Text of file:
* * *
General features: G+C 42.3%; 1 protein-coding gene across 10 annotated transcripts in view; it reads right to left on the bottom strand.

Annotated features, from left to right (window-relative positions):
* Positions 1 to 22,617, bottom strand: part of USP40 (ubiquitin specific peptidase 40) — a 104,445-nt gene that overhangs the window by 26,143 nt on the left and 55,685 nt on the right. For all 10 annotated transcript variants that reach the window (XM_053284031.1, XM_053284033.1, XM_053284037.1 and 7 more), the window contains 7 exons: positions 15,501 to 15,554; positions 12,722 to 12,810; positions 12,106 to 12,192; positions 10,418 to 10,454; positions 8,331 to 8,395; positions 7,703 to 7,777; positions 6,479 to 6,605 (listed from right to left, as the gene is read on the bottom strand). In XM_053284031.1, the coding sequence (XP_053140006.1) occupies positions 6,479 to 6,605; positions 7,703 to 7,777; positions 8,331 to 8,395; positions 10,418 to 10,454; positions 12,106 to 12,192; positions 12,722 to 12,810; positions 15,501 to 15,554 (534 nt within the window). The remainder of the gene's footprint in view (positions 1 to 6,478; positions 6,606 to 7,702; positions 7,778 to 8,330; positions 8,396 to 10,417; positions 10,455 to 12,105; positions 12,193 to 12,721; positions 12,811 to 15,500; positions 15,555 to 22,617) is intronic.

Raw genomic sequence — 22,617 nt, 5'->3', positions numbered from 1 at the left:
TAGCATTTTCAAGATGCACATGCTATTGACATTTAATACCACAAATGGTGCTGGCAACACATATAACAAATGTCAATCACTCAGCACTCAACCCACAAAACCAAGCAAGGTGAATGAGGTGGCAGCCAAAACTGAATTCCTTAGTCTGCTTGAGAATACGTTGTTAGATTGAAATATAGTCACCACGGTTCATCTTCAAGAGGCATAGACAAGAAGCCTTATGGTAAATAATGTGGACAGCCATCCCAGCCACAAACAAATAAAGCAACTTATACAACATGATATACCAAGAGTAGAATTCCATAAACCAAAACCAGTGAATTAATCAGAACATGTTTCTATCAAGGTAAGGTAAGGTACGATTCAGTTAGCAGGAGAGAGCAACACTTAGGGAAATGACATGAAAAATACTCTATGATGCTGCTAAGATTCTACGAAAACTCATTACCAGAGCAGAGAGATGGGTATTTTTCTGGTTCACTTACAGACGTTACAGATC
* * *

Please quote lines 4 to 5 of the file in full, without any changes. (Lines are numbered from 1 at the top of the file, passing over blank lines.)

Raw genomic sequence — 22,617 nt, 5'->3', positions numbered from 1 at the left:
TAGCATTTTCAAGATGCACATGCTATTGACATTTAATACCACAAATGGTGCTGGCAACACATATAACAAATGTCAATCACTCAGCACTCAACCCACAAAACCAAGCAAGGTGAATGAGGTGGCAGCCAAAACTGAATTCCTTAGTCTGCTTGAGAATACGTTGTTAGATTGAAATATAGTCACCACGGTTCATCTTCAAGAGGCATAGACAAGAAGCCTTATGGTAAATAATGTGGACAGCCATCCCAGCCACAAACAAATAAAGCAACTTATACAACATGATATACCAAGAGTAGAATTCCATAAACCAAAACCAGTGAATTAATCAGAACATGTTTCTATCAAGGTAAGGTAAGGTACGATTCAGTTAGCAGGAGAGAGCAACACTTAGGGAAATGACATGAAAAATACTCTATGATGCTGCTAAGATTCTACGAAAACTCATTACCAGAGCAGAGAGATGGGTATTTTTCTGGTTCACTTACAGACGTTACAGATC